Open Access Highly Accessed Review

The miRNA world of polyomaviruses

Ole Lagatie1*, Luc Tritsmans2 and Lieven J Stuyver1

Author Affiliations

1 Janssen Diagnostics, Turnhoutseweg 30, Beerse 2340, Belgium

2 Janssen Research and Development, Turnhoutseweg 30, Beerse 2340, Belgium

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Virology Journal 2013, 10:268  doi:10.1186/1743-422X-10-268

Published: 28 August 2013


Polyomaviruses are a family of non-enveloped DNA viruses infecting several species, including humans, primates, birds, rodents, bats, horse, cattle, raccoon and sea lion. They typically cause asymptomatic infection and establish latency but can be reactivated under certain conditions causing severe diseases. MicroRNAs (miRNAs) are small non-coding RNAs that play important roles in several cellular processes by binding to and inhibiting the translation of specific mRNA transcripts. In this review, we summarize the current knowledge of microRNAs involved in polyomavirus infection. We review in detail the different viral miRNAs that have been discovered and the role they play in controlling both host and viral protein expression. We also give an overview of the current understanding on how host miRNAs may function in controlling polyomavirus replication, immune evasion and pathogenesis.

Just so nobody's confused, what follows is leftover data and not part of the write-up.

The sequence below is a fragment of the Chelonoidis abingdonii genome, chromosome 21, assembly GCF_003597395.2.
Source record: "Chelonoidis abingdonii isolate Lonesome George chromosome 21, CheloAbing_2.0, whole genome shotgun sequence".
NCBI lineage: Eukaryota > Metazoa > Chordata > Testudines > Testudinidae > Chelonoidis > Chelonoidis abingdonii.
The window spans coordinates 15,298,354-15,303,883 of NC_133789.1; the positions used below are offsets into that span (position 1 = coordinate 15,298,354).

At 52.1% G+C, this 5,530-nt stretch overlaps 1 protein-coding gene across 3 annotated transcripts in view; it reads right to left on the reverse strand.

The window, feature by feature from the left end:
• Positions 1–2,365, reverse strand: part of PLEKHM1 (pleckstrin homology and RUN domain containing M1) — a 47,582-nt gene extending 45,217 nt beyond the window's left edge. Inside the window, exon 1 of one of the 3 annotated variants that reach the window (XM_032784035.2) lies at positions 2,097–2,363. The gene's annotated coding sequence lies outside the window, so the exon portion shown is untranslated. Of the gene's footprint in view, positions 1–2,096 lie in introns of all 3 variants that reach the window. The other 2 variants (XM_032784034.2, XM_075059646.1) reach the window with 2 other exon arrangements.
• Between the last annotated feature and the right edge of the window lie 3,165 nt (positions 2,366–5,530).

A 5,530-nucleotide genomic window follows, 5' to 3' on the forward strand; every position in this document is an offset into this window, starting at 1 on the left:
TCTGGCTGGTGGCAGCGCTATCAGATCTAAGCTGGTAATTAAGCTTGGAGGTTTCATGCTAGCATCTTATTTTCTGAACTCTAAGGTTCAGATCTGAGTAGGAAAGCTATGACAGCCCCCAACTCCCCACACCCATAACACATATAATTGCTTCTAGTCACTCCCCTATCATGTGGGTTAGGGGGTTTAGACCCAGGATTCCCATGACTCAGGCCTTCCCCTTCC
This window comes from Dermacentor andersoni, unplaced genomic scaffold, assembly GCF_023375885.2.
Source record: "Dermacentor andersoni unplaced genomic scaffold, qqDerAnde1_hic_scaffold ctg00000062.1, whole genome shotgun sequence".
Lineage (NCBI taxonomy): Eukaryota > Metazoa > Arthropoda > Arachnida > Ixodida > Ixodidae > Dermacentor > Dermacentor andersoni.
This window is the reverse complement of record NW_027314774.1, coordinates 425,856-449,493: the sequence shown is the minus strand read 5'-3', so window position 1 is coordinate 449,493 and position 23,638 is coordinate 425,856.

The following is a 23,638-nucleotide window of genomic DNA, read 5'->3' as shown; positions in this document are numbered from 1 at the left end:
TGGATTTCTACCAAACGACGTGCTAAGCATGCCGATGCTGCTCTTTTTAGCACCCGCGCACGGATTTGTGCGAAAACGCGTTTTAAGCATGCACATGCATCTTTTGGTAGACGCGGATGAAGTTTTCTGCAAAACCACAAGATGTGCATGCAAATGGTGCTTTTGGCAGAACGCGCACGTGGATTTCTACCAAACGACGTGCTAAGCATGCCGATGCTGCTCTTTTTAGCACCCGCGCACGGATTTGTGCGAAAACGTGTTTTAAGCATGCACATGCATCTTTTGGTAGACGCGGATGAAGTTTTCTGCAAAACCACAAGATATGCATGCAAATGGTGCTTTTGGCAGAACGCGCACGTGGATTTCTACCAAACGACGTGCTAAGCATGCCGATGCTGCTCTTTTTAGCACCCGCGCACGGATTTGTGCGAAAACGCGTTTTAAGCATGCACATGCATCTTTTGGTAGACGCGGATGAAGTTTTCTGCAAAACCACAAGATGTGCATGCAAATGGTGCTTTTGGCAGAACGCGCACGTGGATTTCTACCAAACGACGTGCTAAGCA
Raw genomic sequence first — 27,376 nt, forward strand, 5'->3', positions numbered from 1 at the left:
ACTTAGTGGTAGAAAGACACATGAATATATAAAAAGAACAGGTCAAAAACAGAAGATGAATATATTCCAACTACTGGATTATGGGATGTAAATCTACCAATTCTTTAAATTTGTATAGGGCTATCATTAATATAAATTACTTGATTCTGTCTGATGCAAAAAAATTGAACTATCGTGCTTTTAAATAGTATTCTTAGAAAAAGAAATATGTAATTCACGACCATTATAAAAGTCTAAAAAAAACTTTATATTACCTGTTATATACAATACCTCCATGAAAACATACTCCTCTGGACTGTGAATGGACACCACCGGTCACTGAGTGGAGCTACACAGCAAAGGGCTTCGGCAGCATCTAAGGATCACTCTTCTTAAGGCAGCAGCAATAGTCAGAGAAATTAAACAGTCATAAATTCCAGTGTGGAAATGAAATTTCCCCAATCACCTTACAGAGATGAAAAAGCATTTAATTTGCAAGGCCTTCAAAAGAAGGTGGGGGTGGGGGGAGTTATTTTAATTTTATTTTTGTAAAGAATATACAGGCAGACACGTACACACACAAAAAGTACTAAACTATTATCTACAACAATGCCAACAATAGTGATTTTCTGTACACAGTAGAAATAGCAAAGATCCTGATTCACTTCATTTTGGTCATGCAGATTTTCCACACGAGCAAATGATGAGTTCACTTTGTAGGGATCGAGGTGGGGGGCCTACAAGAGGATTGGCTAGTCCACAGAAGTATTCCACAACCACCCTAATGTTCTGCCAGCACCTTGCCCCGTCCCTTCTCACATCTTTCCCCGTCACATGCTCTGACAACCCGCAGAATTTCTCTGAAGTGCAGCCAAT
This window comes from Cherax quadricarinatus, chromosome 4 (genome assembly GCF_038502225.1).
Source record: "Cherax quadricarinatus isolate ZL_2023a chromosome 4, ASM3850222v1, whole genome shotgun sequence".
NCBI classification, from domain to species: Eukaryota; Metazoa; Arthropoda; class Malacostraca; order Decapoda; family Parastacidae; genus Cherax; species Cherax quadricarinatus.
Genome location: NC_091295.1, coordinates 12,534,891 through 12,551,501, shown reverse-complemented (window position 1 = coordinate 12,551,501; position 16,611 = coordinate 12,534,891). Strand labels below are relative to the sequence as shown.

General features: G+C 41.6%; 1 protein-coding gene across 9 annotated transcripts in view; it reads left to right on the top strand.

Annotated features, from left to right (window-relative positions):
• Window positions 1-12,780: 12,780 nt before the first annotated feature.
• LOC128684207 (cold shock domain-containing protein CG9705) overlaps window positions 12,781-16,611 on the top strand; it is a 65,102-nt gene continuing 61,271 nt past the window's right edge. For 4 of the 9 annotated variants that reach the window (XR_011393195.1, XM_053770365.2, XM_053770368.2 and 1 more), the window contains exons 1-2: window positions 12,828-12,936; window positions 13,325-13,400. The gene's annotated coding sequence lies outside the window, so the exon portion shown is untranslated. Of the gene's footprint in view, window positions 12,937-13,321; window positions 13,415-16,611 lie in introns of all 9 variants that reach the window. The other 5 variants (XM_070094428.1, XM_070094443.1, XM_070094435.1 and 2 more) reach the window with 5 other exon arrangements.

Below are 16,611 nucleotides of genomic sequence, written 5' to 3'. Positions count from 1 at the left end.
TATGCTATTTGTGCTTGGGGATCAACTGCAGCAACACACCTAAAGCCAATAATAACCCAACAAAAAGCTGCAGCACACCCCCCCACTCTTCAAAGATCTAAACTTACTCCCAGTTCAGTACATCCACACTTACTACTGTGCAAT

Polyomaviruses; microRNAs; Virus-host interaction; Immune evasion